“…my God will supply every need of yours according to his riches in glory in Christ Jesus.” (ESV)

 

He places us in Christ by His grace and then supplies all that we need…according to His riches…His good gifts…

 

God is good and gives good gifts because He is rich in mercy. He is rich in generosity. We are in Christ as a gift of mercy.

And that is how “every need is supplied” is defined.

 

If we are in Christ, all we need is Christ.

 

This is why the commentator a minute ago said in essence…what’s left?  What matters, but to be found in Christ?

All is new. Our minds are suspended because we have one thing above all other things to wait for and that is the return of Christ.

 

And we wait, by being in Christ, living in Christ and glorifying God in Christ.

 

He has already these last weeks given us the comfortable message. That is, the Holy Spirit is present with us.

 

He is the comforter. He is actually the “other comforter” as Jesus says… He is the other helper…which really is very similar in meaning.

To comfort is to help.

 

Leave us not comfortless, o God,  but send to us your Holy Spirit to comfort us and to exalt us to the same place Christ is.

 

The Spirit of God is present, comforting and helping us all of the time. His presence is felt and known by us as we are more and more conformed to be like Christ.

 

He is more present than we are aware of.

 

God withdraws and suspends that presence at times in order to grow us and shape us and conform us.  But it is always to grow, shape and conform us to be like His Son.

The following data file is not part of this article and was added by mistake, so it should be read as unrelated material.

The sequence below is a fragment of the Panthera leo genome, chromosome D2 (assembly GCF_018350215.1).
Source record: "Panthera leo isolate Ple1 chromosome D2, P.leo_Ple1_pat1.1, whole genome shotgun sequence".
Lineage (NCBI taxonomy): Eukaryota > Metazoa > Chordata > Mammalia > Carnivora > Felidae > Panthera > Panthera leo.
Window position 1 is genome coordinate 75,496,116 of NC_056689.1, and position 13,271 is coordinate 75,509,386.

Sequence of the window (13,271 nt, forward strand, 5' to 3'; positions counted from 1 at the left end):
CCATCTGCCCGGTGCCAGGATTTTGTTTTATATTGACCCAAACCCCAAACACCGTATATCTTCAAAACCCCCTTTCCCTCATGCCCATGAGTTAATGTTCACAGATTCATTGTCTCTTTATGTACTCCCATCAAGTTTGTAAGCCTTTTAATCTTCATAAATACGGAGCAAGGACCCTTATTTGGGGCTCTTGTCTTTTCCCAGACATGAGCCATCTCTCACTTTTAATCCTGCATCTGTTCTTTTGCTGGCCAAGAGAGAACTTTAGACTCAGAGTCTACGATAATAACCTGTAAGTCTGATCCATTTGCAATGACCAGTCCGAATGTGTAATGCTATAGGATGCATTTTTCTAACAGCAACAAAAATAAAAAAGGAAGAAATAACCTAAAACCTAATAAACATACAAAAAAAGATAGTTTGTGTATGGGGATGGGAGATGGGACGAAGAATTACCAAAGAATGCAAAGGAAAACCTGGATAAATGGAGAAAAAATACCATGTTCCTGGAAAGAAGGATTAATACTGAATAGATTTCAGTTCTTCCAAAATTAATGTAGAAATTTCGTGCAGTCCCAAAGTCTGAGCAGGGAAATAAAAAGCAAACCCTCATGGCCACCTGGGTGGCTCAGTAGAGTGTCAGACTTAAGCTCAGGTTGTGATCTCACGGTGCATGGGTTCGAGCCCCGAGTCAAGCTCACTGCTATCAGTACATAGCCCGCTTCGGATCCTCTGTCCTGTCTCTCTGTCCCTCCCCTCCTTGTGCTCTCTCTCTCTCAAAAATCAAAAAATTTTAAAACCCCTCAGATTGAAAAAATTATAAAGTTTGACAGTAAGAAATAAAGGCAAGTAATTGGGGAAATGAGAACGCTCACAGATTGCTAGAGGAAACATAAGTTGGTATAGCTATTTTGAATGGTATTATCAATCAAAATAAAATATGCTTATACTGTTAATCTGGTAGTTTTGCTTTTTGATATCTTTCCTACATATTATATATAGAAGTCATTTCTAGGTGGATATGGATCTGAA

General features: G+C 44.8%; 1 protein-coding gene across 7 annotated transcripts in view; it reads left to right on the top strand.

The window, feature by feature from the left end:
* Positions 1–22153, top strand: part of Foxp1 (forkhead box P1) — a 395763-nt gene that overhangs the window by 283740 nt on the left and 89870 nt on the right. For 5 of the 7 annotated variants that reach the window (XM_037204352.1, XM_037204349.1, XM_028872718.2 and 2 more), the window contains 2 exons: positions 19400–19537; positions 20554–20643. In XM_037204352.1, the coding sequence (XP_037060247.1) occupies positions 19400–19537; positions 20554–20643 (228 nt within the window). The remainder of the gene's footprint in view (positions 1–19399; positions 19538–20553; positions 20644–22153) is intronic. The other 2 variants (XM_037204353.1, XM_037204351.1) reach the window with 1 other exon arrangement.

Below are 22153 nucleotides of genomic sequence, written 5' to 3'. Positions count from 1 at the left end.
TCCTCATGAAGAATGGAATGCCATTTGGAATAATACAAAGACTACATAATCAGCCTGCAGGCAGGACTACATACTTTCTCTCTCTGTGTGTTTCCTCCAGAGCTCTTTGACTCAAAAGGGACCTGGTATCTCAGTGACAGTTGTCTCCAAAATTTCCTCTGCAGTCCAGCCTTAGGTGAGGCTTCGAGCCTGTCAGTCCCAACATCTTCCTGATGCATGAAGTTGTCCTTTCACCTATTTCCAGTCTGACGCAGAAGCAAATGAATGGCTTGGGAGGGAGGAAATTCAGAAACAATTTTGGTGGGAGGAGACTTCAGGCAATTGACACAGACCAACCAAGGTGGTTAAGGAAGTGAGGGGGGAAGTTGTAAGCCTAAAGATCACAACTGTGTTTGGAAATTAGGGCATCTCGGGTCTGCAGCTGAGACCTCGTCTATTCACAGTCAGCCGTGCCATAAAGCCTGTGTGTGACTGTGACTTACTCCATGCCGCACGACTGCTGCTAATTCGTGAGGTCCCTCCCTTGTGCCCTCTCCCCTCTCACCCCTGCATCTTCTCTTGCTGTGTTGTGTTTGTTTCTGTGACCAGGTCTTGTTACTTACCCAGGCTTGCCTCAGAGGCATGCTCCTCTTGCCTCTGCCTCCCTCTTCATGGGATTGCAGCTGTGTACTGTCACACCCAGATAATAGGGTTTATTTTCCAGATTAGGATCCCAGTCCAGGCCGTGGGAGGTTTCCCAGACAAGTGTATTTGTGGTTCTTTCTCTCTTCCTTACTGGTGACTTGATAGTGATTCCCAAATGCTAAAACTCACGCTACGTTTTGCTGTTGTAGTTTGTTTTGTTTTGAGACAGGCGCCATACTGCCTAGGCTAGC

So, if the end of all things is at hand, as Peter tells us, then this is how we are to view it.

The end is at hand is not something to be feared, nor as something to sit around and do nothing about.

 

The end is at hand tells us to wake up!

It tells us that we are to be mindful.

 

Paul says, Ephesians 5:14–17

 

“Awake, O sleeper,

                        and arise from the dead,

            and Christ will shine on you.”

 

Look carefully then how you walk, not as unwise but as wise, [16] making the best use of the time, because the days are evil.(ESV)

 

Romans 13:11

 

[11] Besides this you know the time, that the hour has come for you to wake from sleep. For salvation is nearer to us now than when we first believed. (ESV)

 

In the Name of the Father and of the Son and of the Holy Ghost, Amen.

+



[1] Calvin, J., & Owen, J. (2010). Commentaries on the Catholic Epistles (p. 128). Bellingham, WA: Logos Bible Software.